Last month BCU Fashion Design graduate, Rhys Ellis, unveiled his Spring / Summer 2018 collection ‘White Horses’ at London’s Dray Walk Gallery.
BA (Hons) Textile Design graduate
Since graduating in 2016 and showing his coffee capsule collection at Graduate Fashion Week, Rhys has enjoyed a high level of success and exposure, including exhibiting his work at Selfridges Birmingham and The Clothes Show Live. Rhys chose to debut his second collection in an intimate presentation opposite the Old Truman Brewery, the venue where his first collection was so well-received. After the success of his first collection I jumped at the chance to go and see how Rhys has developed his practise and the impression he is making in the fashion world.
The highly anticipated collection is an exploration and materialiation of the environmental issues currently endangering our planet’s marine ecosystem. Motivated by the rapid deterioration and bleaching of the coral reefs, caused by climate change, White Horses examines the journey of depletion threatening to permanently destroy the natural beauty of the underwater world. Rhys highlights the destruction being caused to the coral reefs and consequently the threat to thousands of species that rely on this eco system to survive. Rhys made it very clear that the Ocean’s plight does not receive enough attention, unlike deforestation ‘with very visible forests, the ocean bed is out of sight’ and mind for the majority of people. This high fashion collection is a visionary approach to empower a movement for change and raise awareness of the decimation of the ocean.
The minimalist styling of the presentation and fluidity of the models’ choreography allowed viewers to truly appreciate and admire the collection, whilst an atmospheric soundtrack mirrored the audience’s anticipation. In moving away from the traditional ‘catwalk’ format Rhys enabled his guests to fully comprehend the show visually as well as talk to him personally, discussing his inspiration and motivation. People had travelled far and wide to be able to see the collection, with some attendees hailing from Singapore and Africa.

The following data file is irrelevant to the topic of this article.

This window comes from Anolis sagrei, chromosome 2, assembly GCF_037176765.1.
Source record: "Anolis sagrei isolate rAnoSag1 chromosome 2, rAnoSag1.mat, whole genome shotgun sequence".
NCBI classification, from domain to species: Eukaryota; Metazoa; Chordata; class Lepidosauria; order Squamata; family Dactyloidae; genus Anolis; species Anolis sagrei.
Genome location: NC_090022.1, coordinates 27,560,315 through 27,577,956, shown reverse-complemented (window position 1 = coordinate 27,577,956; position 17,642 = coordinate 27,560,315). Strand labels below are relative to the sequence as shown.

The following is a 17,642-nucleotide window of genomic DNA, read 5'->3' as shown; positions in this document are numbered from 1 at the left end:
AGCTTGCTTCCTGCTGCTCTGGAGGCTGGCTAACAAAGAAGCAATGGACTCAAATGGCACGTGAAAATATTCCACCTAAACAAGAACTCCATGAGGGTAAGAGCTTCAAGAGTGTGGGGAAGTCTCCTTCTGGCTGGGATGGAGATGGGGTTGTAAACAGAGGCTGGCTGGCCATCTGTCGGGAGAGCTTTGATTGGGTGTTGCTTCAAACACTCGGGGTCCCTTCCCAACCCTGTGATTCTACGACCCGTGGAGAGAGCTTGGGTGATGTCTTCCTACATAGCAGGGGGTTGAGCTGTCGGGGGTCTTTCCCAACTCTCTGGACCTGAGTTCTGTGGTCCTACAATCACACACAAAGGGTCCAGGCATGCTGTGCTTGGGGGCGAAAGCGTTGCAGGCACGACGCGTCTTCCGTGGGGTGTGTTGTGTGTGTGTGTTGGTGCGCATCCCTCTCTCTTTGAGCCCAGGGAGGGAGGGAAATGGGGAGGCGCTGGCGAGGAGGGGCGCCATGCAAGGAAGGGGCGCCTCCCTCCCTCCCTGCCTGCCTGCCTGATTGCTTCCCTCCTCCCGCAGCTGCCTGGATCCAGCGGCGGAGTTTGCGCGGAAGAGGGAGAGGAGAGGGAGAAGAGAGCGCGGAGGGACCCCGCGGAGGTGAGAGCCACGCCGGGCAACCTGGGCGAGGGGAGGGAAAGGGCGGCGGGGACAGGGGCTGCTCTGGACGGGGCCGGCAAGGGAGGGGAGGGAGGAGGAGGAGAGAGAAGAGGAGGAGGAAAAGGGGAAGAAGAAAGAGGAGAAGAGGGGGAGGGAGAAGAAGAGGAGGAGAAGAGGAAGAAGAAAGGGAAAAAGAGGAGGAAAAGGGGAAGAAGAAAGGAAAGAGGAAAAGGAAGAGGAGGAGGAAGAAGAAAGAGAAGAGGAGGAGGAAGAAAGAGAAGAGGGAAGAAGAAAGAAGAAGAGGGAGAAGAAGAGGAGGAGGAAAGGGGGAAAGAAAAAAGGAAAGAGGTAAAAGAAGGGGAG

The collection’s title ‘White Horses’ is a representation of majestic, tumbling ocean waves disguising the awful damage and debris below the surface. Rhys has created beautifully constructed garments, in a sophisticated colour palette, a stark contrast to the chaotic reality on the ocean floor. Several dresses bear an uncanny resemblance to fish scales, whilst the Nespresso pod coat was mistaken for marbles by one guest. The gallery was ripe with intrigue and admiration for Rhys’ ability to transform consumer waste into high end fashion.
The S/S 18 collection has been made possible by a knitwear collaboration with Oliver Thomas Lipp. The majority of these are metal coffee pods, however there are some plastics incorporated into the knitwear. The 13 piece collection has been created using manipulated, recycled materials that have been collected from the UK, Netherlands, France and Italy, a product of Rhys’ networking and proactivity whilst living abroad. With Oliver’s help these resources have been woven and knitted into an innovative and unique fabric. Rhys presented his models with natural, raw hair and makeup to construct a juxtaposition to the precisely manufactured, recycled materials used in the collection.
The collaboration with Oliver (a result of connecting via Instagram) has given birth to garments that are more accessible (in comparison to his S/S17 collection) for the ‘ready to wear’ consumer and testament to the reality that recycled materials aren’t restricted to purely avant-garde creations. The refined colour palette of these innovative fabrics eloquently demonstrated not all recycled materials are destined to be dull hues of grey and brown.
Rhys was clearly overwhelmed with the turn out, explaining the show had little, to no PR. The Dray Walk Gallery certainly lent itself to capturing the curiosity of passers-by, who were encouraged to come and view the presentation. Some may have struggled to pick Rhys out from the crowd due to his quiet, calm and considered nature. From model prep through to the presentation itself Rhys was the mould of a perfect professional, continually making sure his models and colleagues were ok. He encouraged his models to be natural and mess with their hair if they felt like it. During the two hour long presentation the models’ wellbeing was a priority, with a rotation system being implemented for water breaks and Rhys ensuring each model was still comfortable in their garment – adjustments were made if this was not the case.
A few weeks on from the show I spoke to Rhys to get some insight into how his collection was received, unsurprisingly, he reported the ‘feedback from the presentation was positive and has thrown up many opportunities within press and retail.’ Two of the garments from the collection also made covers of two magazines which will be available in November and December. He reflected ‘the first presentation was a learning opportunity to highlight where more focus should be for future collections’ and is using this juncture to direct his focus towards creating his first Autumn / Winter Collection.
Read more about Rhys’ first collection here.